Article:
Presenting another view, the representative of the Congo said the international community needed an instrument to address the human rights of persons under an expulsion order. An international convention would enshrine the Commission’s codification work. Singapore’s representative suggested that “we should keep all options open”. That could include the possibility of the Commission’s work, taking the form of guiding principles, rather than draft articles.
After concluding its discussions on those topics, the Commission’s Chair opened a debate on the report’s chapters on the immunity of State officials from criminal jurisdiction, the provisional application of treaties, the formation and evidence of customary international law, the obligation to extradite or prosecute, treaties over time and the most-favoured-nation clause.
Providing an outline of those topics, he said draft articles would cover some of the highly complex issues, including discussions on the distinction and the relationship between the global responsibility of the State and that of the individual, and on their implications for immunity. He also said the Commission’s work regarding those topics was based on, among other things, reports from the Special Rapporteurs.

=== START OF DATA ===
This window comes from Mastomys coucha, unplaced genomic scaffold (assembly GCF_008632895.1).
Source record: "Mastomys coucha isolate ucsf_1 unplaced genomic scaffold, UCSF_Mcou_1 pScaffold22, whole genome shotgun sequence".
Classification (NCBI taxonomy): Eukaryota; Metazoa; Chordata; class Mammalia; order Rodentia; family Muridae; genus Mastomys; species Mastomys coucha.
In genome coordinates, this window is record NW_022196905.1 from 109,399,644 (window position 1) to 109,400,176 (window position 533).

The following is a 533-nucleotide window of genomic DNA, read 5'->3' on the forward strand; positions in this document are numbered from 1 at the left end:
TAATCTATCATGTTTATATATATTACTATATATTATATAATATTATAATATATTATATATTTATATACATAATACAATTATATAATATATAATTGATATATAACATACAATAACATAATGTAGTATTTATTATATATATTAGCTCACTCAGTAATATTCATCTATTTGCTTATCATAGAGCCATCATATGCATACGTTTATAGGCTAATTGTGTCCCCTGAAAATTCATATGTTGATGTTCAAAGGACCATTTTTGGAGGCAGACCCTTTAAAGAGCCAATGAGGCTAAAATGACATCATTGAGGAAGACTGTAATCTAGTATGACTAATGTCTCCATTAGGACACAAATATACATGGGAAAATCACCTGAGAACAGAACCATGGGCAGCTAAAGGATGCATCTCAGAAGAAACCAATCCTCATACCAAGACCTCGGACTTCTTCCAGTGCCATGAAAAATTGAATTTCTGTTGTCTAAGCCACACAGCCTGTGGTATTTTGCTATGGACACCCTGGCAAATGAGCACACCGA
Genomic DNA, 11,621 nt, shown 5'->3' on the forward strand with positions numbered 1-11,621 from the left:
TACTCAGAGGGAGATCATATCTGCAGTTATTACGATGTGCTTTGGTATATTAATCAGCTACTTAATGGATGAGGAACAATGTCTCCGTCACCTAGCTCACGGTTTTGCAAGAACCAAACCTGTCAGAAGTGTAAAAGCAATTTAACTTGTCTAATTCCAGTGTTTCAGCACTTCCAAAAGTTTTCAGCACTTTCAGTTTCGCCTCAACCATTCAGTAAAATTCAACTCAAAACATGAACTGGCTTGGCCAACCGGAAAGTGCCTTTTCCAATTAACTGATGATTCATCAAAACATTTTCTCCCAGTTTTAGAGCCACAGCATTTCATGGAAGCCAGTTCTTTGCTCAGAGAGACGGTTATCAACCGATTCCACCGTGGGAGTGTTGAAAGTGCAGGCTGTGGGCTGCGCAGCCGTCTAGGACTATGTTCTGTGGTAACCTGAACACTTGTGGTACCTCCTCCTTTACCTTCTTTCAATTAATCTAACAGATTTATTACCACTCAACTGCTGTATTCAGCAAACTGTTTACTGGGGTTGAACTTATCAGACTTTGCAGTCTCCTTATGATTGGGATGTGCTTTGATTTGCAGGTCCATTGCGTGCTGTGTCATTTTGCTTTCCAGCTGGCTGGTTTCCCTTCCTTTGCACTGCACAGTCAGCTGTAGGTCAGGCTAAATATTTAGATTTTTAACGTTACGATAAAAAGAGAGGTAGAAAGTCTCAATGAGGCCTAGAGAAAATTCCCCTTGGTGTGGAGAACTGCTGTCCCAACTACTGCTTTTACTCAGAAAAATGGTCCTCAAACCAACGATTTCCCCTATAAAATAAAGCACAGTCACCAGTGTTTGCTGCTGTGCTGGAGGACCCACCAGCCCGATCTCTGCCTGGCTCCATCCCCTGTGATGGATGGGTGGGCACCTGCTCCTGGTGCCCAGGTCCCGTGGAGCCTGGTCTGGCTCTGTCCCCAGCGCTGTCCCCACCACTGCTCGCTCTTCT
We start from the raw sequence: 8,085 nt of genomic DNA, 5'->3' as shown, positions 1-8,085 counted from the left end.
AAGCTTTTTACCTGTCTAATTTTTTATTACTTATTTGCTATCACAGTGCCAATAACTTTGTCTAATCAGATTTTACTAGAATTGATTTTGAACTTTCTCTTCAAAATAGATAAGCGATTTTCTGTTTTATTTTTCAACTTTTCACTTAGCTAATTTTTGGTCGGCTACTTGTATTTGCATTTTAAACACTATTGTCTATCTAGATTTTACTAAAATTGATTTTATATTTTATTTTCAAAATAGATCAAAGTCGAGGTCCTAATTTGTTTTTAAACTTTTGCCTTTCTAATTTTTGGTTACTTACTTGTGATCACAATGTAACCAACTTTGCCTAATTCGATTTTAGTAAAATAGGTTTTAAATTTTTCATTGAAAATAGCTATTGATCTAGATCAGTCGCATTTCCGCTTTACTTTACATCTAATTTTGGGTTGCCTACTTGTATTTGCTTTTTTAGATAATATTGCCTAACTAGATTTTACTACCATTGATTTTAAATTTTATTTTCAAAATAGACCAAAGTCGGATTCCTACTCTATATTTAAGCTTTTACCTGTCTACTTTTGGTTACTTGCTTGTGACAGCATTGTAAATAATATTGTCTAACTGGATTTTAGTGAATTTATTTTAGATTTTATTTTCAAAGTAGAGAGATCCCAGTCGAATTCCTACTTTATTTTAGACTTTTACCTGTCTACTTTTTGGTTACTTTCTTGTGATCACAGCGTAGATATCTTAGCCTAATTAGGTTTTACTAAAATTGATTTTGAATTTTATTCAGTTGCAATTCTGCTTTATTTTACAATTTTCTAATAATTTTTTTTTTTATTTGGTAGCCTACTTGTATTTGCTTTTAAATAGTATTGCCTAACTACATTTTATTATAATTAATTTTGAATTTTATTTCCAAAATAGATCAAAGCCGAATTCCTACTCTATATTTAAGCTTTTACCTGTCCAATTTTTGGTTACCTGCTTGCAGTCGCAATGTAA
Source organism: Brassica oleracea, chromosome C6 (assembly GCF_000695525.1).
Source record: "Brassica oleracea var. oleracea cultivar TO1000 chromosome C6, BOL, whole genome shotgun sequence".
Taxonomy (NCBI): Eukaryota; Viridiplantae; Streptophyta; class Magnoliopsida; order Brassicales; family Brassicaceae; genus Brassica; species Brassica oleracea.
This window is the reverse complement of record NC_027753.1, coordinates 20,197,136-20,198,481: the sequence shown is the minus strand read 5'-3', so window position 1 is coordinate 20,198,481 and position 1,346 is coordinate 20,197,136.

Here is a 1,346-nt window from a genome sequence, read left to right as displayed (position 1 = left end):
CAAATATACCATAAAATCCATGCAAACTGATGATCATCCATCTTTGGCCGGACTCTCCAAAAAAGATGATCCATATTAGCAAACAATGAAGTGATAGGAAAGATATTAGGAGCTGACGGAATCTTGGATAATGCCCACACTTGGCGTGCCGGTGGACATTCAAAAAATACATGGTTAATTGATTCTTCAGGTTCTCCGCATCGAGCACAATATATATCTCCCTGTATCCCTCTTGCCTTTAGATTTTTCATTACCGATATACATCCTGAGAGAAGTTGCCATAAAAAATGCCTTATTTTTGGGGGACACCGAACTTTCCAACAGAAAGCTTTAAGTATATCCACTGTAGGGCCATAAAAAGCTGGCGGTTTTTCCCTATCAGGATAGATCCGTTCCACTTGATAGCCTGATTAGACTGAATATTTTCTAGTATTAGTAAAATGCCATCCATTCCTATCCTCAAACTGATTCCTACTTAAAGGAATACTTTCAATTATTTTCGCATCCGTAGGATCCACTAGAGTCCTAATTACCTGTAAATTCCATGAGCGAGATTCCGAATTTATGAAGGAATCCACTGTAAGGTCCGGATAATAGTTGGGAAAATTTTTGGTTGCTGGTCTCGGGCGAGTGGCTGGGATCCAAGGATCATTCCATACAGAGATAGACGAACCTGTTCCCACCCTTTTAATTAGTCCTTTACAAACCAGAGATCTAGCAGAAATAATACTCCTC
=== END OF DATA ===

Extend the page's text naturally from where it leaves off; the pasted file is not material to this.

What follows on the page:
Speaking on the topics of expulsions of aliens and protecting persons in the event of disasters were the representatives of Chile, Canada, Mexico, Ireland, Netherlands, Thailand, El Salvador, China, Greece, Romania, Malaysia, United States, Iran, India, Iraq, Pakistan, Israel, Cuba, Hungary and Zambia.
During the subsequent debate, the representatives of Norway (on behalf of the Nordic countries), Canada, Austria and Chile delivered statements.
The Committee will meet again at 10 a.m. Monday, 5 November to continue its work.